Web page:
5th St. and A1A.

Sunday, Feb. 24

Retox Brunch, W Fort Lauderdale Beach, 11a.m. – 2 p.m.

Tickets at

Beach Festival– noon – 8 p.m.

Fireworks showat 7:45 p.m. $5 donation requested at the gate.

OUTshine’s Big Night Out, 7 p.m.

The Manor hosts as OUTshine LGBT Film Festival celebrates Hollywood’s biggest night, the Oscars, with a gala watch party at the area’s largest LGBT+ nightclub. Tickets at

SFGN Anita Bryant

(Anita Bryant, Via Anita Bryant)

From Anita to Ada Vox: A History of Fort Lauderdale Pride

Anita Bryant was a former Miss America runner-up and third-rate singer who made a series of television commercials for Florida orange juice. Today she is most remembered today for her vehement opposition to anti-discrimination ordinances in South Florida, which sparked a backlash from the gay community nationally and which led to the creation of South Florida Pride.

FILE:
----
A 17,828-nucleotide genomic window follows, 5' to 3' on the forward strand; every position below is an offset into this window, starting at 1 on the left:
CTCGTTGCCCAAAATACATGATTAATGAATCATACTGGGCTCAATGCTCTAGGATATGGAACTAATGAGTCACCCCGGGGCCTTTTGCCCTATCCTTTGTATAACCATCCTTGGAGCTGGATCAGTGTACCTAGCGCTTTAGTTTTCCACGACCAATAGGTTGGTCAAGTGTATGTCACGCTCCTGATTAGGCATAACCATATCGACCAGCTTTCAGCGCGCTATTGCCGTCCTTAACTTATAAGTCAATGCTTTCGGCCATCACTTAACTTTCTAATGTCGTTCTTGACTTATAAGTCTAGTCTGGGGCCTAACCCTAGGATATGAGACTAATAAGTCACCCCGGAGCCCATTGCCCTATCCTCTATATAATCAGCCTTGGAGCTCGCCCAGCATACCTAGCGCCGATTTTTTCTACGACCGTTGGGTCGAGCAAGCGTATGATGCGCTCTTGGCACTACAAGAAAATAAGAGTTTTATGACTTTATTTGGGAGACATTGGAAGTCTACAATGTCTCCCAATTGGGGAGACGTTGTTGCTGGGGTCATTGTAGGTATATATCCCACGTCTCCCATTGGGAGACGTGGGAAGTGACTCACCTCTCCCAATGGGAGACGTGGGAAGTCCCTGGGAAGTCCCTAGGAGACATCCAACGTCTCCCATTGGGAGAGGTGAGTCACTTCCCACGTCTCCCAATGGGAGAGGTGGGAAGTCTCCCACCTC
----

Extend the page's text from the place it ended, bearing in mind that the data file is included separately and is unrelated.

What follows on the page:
In 1977, Florida’s Dade County (now Miami-Dade County) passed a human-rights ordinance that prohibited discrimination on the basis of sexual orientation. In response to this, Bryant led a highly publicized campaign to repeal the ordinance and it was overturned.

The following day, Bryant stated, “In victory, we shall not be vindictive. We shall continue to seek help and change for homosexuals; whose sick and sad values belie the word ‘gay’ which they pathetically use to cover their unhappy lives.” Bryant led several more campaigns around the country to repeal local anti-discrimination ordinances.

In response to Bryant’s campaign, a coalition formed that planned and organized a protest celebration for National Gay Pride Day on June 28, 1977. Several hundred people marched through Coconut Grove carrying signs and shouting slogans. From that protest Gay Pride in South Florida was born. Bryant eventually lost her endorsement deal with the Florida Orange Growers Association, due to protests from the community and allies, and faded into obscurity.